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TGen’s Discovery Pipeline in the Desert

By Kevin Davies

Aug 15, 2005 | The Human Genome Project has provided gene hunters with a rich terrain to search for errant genes responsible for a host of diseases. But as countless researchers can attest, some disease genes are easier to pinpoint than others. In particular, the quest for genes that underlie extremely rare disorders or contribute to complex traits confounded by environmental factors remains a formidable challenge.


Category: Discovery and Basic Research
Title: Whole-Genome SNP Scanning Pipeline
to Identify Disease-Causing Lesions
Organization: Translational Genomics
Research Institute (TGen)
Partners: Affymetrix and Silicon Genetics

At the Translational Genomics Research Institute (TGen) in Phoenix, Ariz. (see “A Diamond in the Desert,” December 2003 Bio-IT World, page 26), Dietrich Stephan, David Craig, and colleagues have developed an industrial-style informatics strategy and discovery infrastructure that has pinpointed some 25 disease genes in the past 24 months, many of which are pending identification.

The TGen pipeline uses Affymetrix microarrays and the VARIA algorithm from Silicon Genetics (recently acquired by Agilent Technologies) to locate and identify disease-causing mutations. TGen claims a 100-fold increase in throughput using array-based genetic scanning approaches, automated data extraction and warehousing, and automated analysis.

“This pipeline has allowed scan the genomes at ultra-high density [more than 11,500 positions in each individual] in over 10,000 individuals — and identify the genetic bases of five human conditions,” says Stephan. These include a form of sudden infant death syndrome (SIDS), intractable epilepsy, and forms of mental retardation and spinocerebellar ataxia.

The genotyping strategy uses single nucleotide polymorphisms (SNPs) rather than microsatellite markers, which provide superior “accuracy, informativeness, marker density, availability of analysis options, and throughput,” says Stephan. The core of the TGen pipeline is Affymetrix 10K SNP GeneChip arrays. “We’ve fully equipped the lab with the Affy hardware and find it very easy and reproducible,” says Stephan. “We did buy a Sequenom and an Illumina for the Institute, but haven’t yet worked our way into those technologies.”

 TGen's Dietrich Stephen
 DATAGENIC: TGen's Dietrich
Stephan and colleagues
assisted in pinpointing 25
disease genes in two years.
Setting up the pipeline required an extraordinary amount of validation for accuracy and replication quality. The quality and reproducibility of the Affymetrix arrays were checked against sequence data from various sources, yielding excellent concordance and reproducibility rates from 99.5 to 99.99 percent. Although a SNP carries less information than a microsatellite marker, the sheer number and speed of SNP genotyping produces much greater information content at any point in the genome.

Stephan says the SNP pipeline workflow “generates two orders of magnitude increase in throughput.” With a genome-wide panel of 400 microsatellites, it would typically take the TGen group two weeks to type 384 individuals — an annual pace of 3.5 million genotypes (8,640 individuals). By contrast, a single SNP array (which takes three days to run) can produce 11,555 SNP genotypes. The TGen lab runs 1,000 arrays per week in parallel, or close to 600 million genotypes per year, with no additional call checking. A bar-coding system tracks all data through the pipeline and into an Affymetrix GCOS warehouse, before they are exported into Silicon Genetics’ VARIA algorithm for analysis.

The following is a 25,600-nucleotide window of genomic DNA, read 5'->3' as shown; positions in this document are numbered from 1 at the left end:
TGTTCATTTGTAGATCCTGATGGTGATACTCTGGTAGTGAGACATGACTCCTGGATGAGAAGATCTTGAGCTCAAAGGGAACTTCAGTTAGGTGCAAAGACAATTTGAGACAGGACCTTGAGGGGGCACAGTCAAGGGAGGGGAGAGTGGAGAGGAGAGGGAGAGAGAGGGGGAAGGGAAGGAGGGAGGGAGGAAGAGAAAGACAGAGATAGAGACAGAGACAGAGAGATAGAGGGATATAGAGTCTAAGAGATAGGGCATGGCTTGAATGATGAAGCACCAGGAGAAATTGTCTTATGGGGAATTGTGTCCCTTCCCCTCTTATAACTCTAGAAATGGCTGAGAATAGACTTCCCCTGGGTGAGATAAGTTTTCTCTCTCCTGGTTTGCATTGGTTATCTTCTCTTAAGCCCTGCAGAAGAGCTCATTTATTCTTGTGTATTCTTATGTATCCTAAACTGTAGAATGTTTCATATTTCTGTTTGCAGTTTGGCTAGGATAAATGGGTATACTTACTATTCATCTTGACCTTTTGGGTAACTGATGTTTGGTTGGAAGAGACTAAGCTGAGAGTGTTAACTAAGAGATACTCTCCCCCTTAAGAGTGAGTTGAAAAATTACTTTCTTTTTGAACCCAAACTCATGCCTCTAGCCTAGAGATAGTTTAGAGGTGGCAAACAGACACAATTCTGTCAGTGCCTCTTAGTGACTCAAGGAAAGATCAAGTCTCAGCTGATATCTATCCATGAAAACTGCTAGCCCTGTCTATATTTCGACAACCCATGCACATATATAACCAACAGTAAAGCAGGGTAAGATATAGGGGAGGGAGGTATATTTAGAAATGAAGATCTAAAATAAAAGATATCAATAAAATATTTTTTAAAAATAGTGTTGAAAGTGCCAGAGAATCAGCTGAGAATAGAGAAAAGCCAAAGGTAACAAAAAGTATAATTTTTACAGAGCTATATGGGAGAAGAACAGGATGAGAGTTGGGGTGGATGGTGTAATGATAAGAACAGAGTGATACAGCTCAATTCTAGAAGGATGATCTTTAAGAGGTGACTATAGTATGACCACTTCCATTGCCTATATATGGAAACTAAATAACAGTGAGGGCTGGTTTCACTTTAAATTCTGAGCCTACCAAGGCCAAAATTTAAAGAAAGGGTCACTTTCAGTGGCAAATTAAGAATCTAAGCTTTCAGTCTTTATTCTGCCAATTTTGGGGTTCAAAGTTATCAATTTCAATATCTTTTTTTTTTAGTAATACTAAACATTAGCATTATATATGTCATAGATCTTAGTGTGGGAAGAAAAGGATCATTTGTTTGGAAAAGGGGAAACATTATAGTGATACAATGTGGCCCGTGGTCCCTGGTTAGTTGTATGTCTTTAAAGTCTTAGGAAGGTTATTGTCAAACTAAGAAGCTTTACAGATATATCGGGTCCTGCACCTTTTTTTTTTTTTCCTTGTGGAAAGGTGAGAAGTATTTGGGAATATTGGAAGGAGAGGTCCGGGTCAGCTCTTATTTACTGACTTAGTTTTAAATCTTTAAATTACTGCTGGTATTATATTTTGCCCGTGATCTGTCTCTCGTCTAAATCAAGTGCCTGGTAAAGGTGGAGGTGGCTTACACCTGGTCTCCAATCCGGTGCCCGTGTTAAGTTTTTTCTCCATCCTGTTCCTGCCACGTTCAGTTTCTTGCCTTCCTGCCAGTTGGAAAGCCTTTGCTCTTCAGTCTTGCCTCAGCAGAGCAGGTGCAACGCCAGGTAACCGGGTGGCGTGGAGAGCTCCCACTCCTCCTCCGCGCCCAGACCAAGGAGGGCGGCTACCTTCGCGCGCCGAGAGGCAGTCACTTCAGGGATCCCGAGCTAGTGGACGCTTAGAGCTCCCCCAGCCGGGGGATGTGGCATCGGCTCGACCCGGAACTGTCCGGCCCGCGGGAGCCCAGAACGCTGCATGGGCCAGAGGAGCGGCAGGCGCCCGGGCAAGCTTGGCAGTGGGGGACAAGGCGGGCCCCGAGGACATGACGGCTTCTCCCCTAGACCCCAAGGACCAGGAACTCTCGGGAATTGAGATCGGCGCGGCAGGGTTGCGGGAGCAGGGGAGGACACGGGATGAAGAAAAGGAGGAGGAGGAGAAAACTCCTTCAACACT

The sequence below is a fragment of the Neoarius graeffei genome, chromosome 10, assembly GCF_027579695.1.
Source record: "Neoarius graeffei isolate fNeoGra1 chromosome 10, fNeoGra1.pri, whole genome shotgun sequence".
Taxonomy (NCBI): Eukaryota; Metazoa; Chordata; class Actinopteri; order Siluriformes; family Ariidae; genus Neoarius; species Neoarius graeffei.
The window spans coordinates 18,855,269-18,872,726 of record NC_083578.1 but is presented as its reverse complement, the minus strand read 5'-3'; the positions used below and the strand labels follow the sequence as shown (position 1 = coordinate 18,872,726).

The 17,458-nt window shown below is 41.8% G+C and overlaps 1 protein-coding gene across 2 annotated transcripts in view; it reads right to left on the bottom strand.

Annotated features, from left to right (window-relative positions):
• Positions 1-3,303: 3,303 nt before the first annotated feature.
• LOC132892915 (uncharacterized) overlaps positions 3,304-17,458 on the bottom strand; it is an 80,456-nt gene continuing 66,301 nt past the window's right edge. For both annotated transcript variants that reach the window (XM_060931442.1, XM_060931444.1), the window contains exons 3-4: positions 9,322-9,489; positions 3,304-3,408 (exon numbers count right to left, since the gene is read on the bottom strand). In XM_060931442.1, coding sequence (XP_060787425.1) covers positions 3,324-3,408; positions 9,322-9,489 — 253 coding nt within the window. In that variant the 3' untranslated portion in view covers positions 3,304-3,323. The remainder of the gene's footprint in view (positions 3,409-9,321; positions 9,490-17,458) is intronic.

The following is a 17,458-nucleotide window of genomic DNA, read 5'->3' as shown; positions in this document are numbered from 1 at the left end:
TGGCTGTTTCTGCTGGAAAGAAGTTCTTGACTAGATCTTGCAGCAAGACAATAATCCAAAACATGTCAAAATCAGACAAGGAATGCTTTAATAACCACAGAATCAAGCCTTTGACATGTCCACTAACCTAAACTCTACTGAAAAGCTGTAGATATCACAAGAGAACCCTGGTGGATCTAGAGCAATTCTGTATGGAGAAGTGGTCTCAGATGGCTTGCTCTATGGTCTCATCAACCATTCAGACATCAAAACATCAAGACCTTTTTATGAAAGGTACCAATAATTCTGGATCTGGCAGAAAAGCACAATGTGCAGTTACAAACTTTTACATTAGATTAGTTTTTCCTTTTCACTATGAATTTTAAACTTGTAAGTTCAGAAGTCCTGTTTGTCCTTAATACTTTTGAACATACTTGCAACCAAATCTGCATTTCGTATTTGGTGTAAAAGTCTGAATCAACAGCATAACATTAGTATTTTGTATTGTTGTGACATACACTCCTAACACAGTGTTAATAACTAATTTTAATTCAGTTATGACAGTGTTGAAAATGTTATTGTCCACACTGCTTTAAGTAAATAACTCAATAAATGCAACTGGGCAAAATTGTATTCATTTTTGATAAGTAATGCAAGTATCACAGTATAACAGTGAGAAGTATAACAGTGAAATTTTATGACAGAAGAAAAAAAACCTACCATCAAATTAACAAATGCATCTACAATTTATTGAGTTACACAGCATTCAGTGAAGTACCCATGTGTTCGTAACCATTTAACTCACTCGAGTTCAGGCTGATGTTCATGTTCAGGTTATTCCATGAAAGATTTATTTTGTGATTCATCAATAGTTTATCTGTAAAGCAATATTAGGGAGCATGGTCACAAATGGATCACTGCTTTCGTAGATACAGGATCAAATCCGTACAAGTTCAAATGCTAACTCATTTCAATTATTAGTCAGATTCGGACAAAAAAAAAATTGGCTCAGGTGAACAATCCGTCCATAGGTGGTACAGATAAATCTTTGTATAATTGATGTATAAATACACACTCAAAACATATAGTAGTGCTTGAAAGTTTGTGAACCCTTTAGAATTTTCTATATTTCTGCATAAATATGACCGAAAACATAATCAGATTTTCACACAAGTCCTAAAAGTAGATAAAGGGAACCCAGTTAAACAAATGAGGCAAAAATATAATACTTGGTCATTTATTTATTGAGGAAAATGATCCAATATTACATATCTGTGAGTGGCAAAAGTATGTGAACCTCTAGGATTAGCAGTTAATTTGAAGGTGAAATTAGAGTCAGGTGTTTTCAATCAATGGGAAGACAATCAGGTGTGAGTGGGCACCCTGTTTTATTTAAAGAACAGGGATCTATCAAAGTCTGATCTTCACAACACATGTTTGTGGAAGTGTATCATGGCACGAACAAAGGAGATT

“What sets VARIA apart,” explains Stephan, “is that it works seamlessly with the Affymetrix 10K genotyping data. The algorithm is able to handle the huge number of genotype calls where other freeware fails... Additionally, the software has wonderful graphics which make visualizing pedigrees with haplotypes trivial.” Stephan’s group served as an alpha site for the software. “Working with [Silicon Genetics], we ironed out the bugs and got it working at a practical level.”

Linkage Analysis
Stephan’s team’s first real test was to apply VARIA on data from a family with SIDDT (SIDS with dysgenesis of the testes). After tracing the errant gene to chromosome 6, DNA sequencing revealed a single-base insertion in a gene called TSPYL. Impressively, the linkage scanning and gene identification portion of the SIDDT project was finished in just five days. These results were published in 2004 (see “Genome Scan Yields SIDS Clue,” August 2004 Bio-IT World, page 10).

The TGen data management and analysis engine workflow is recognized as the largest linkage scanning genotyping pipeline in the country. Stephan’s division is an Affymetrix Center of Excellence in Genotyping and Resequencing. More recently, using Affymetrix 100K and 500K arrays, the group is partnering with other disease consortia, including Alzheimer’s, bipolar disorder, and multiple sclerosis. It is tracking samples in such a way as to enable pharma partners to select subsets of patients with certain clinical nuances or genomic subtypes and then enroll them in prospective trials. Stephan has devoted about one-third of his lab over the past six months to the National Alliance for Autism Research’s Autism Genome Project, performing linkage scans on more than 7,500 DNA samples from 1,500 families.

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